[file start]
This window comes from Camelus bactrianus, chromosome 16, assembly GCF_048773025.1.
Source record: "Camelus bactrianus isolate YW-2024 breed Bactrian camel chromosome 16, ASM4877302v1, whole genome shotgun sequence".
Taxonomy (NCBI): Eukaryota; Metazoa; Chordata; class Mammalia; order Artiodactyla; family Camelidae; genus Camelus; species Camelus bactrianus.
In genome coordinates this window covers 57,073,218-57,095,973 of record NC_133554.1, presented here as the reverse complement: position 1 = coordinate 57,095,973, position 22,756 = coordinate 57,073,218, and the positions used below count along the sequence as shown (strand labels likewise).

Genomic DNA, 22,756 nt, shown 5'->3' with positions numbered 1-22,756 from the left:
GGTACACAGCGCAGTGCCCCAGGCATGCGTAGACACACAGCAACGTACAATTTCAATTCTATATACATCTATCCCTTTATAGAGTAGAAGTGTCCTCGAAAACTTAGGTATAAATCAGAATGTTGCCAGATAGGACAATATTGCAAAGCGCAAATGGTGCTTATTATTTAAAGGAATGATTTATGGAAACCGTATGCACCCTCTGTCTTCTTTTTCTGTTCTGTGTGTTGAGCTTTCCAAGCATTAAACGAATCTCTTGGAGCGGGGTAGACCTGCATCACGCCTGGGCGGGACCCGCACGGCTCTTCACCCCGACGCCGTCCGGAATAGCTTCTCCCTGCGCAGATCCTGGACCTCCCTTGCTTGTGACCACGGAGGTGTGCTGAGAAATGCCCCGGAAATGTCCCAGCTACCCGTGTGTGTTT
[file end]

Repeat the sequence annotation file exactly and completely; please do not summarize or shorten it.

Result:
This window comes from Camelus bactrianus, chromosome 16, assembly GCF_048773025.1.
Source record: "Camelus bactrianus isolate YW-2024 breed Bactrian camel chromosome 16, ASM4877302v1, whole genome shotgun sequence".
Taxonomy (NCBI): Eukaryota; Metazoa; Chordata; class Mammalia; order Artiodactyla; family Camelidae; genus Camelus; species Camelus bactrianus.
In genome coordinates this window covers 57,073,218-57,095,973 of record NC_133554.1, presented here as the reverse complement: position 1 = coordinate 57,095,973, position 22,756 = coordinate 57,073,218, and the positions used below count along the sequence as shown (strand labels likewise).

Genomic DNA, 22,756 nt, shown 5'->3' with positions numbered 1-22,756 from the left:
GGTACACAGCGCAGTGCCCCAGGCATGCGTAGACACACAGCAACGTACAATTTCAATTCTATATACATCTATCCCTTTATAGAGTAGAAGTGTCCTCGAAAACTTAGGTATAAATCAGAATGTTGCCAGATAGGACAATATTGCAAAGCGCAAATGGTGCTTATTATTTAAAGGAATGATTTATGGAAACCGTATGCACCCTCTGTCTTCTTTTTCTGTTCTGTGTGTTGAGCTTTCCAAGCATTAAACGAATCTCTTGGAGCGGGGTAGACCTGCATCACGCCTGGGCGGGACCCGCACGGCTCTTCACCCCGACGCCGTCCGGAATAGCTTCTCCCTGCGCAGATCCTGGACCTCCCTTGCTTGTGACCACGGAGGTGTGCTGAGAAATGCCCCGGAAATGTCCCAGCTACCCGTGTGTGTTT